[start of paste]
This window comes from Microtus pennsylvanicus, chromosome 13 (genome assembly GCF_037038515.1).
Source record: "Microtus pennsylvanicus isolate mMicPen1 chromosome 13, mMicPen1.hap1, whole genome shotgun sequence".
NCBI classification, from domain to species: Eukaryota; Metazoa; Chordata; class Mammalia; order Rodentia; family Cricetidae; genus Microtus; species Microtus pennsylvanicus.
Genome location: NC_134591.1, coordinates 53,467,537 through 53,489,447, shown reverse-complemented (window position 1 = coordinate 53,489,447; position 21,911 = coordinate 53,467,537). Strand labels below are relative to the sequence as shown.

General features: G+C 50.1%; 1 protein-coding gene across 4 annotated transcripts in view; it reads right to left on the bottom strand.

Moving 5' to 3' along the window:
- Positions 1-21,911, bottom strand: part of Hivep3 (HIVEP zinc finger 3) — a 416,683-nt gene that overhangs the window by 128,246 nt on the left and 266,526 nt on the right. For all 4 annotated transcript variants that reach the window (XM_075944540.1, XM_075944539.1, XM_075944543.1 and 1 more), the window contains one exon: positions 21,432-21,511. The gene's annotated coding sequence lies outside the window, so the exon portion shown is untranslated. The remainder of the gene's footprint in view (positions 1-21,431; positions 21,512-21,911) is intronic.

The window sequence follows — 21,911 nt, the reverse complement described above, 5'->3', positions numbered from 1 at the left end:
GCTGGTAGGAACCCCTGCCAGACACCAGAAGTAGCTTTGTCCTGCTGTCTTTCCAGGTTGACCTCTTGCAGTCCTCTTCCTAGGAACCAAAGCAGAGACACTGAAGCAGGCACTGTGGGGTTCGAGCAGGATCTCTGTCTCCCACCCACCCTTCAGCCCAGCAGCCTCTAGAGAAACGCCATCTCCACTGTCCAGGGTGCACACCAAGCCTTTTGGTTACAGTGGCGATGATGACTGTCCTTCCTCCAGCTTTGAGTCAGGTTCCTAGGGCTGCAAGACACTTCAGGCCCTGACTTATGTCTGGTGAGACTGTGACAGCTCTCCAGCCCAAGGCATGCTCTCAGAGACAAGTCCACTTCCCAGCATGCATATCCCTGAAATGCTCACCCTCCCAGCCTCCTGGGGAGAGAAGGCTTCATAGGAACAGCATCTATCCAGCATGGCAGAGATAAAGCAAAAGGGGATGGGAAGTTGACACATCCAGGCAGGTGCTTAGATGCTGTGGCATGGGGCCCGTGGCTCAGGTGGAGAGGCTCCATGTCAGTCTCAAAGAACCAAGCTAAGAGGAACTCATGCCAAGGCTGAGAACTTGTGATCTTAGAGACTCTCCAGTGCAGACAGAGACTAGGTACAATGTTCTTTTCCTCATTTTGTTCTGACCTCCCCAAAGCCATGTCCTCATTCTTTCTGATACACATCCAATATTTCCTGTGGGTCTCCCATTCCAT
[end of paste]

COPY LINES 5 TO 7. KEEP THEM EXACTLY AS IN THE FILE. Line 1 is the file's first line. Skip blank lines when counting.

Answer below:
General features: G+C 50.1%; 1 protein-coding gene across 4 annotated transcripts in view; it reads right to left on the bottom strand.

Moving 5' to 3' along the window:
- Positions 1-21,911, bottom strand: part of Hivep3 (HIVEP zinc finger 3) — a 416,683-nt gene that overhangs the window by 128,246 nt on the left and 266,526 nt on the right. For all 4 annotated transcript variants that reach the window (XM_075944540.1, XM_075944539.1, XM_075944543.1 and 1 more), the window contains one exon: positions 21,432-21,511. The gene's annotated coding sequence lies outside the window, so the exon portion shown is untranslated. The remainder of the gene's footprint in view (positions 1-21,431; positions 21,512-21,911) is intronic.